My approach encouraged them to look through a different lens at the plates in front of them. It wasn’t all about the perceived value of the sight of a slab of fish. It was about the realized value of a fulfilling meal, full of variation, flavors, aromas, colors, and textures that made for inspired eating. It was about taking pleasure in the experience.
Perhaps surprisingly, many people actually thanked me for the small portions, which they felt good about eating because they knew the dishes were respectful of scarce resources. Environmental consideration was on every plate, but it was also served with concern for human interests. Contrast this with monstrous restaurant portions that are resource-intensive and lead to overeating, excessive waste, and feelings of guilt—none of which represent true value or true sustainability.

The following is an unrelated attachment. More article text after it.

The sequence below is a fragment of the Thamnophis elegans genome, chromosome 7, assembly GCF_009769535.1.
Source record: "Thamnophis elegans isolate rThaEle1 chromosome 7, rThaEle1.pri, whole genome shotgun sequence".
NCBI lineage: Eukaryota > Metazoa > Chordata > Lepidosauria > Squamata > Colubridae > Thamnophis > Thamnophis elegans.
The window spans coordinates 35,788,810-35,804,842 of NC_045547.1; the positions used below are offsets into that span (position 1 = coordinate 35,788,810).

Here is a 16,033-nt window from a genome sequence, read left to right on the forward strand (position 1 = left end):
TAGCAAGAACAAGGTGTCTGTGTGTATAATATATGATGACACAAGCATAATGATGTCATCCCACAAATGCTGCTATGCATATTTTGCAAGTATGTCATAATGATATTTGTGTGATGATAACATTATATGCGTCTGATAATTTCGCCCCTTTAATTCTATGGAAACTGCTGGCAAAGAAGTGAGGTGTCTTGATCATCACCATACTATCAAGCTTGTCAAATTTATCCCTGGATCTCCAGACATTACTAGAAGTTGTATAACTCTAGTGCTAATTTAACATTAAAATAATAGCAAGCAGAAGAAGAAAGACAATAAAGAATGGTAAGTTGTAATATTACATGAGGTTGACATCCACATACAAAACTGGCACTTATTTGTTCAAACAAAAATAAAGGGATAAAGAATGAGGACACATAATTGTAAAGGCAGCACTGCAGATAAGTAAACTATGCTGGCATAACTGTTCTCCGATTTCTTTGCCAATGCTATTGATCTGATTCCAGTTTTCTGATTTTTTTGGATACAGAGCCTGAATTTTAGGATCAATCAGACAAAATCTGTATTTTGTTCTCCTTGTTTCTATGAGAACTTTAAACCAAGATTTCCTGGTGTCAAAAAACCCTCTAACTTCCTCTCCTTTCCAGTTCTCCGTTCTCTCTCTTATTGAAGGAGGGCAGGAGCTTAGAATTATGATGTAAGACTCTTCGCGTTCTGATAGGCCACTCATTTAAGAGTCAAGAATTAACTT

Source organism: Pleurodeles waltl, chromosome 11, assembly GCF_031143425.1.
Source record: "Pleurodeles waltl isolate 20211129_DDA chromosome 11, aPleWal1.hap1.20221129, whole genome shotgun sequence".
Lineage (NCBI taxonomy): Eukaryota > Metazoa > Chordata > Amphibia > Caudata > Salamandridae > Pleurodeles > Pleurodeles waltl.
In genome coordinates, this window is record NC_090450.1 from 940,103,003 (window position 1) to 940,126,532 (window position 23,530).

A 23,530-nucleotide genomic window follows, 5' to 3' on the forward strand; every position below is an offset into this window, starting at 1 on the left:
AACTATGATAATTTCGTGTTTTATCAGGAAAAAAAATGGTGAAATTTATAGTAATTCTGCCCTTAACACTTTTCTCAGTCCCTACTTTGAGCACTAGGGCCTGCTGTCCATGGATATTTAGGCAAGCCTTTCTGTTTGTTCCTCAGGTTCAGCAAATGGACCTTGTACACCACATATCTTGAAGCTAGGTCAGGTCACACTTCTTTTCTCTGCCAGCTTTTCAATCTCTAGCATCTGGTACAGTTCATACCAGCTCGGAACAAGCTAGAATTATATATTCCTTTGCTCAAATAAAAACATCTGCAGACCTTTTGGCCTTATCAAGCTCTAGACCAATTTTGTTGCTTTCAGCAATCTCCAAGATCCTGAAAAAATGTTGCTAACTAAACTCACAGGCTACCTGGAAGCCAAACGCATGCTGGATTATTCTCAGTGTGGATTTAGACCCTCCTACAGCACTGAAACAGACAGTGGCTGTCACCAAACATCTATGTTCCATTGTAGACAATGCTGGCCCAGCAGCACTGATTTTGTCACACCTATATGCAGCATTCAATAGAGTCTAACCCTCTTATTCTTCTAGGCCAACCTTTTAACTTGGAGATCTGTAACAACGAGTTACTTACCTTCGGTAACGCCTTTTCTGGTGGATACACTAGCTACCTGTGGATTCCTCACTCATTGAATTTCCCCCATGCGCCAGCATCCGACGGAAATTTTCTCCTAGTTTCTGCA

Through this experience, I discovered that chefs play an important role in the dialogue around how we relate to natural and human resources. The success we seek won’t simply come from a slight change in practice. Instead, we need to change the sociological patterns that have long governed our untenable relationship with the world around us.
Often “sustainability” is about safely maintaining the status quo. That meaning was unsatisfactory to me. As much as the restaurant’s procurement practices supported fishing communities and maximized available resources, we also wanted to make a commitment to investing in the local community. We partnered with DC Central Kitchen, a food recycling and meal distribution program, and frequently hired their workers, who were taking steps to free themselves from welfare, get proper job training, and become contributing members of society.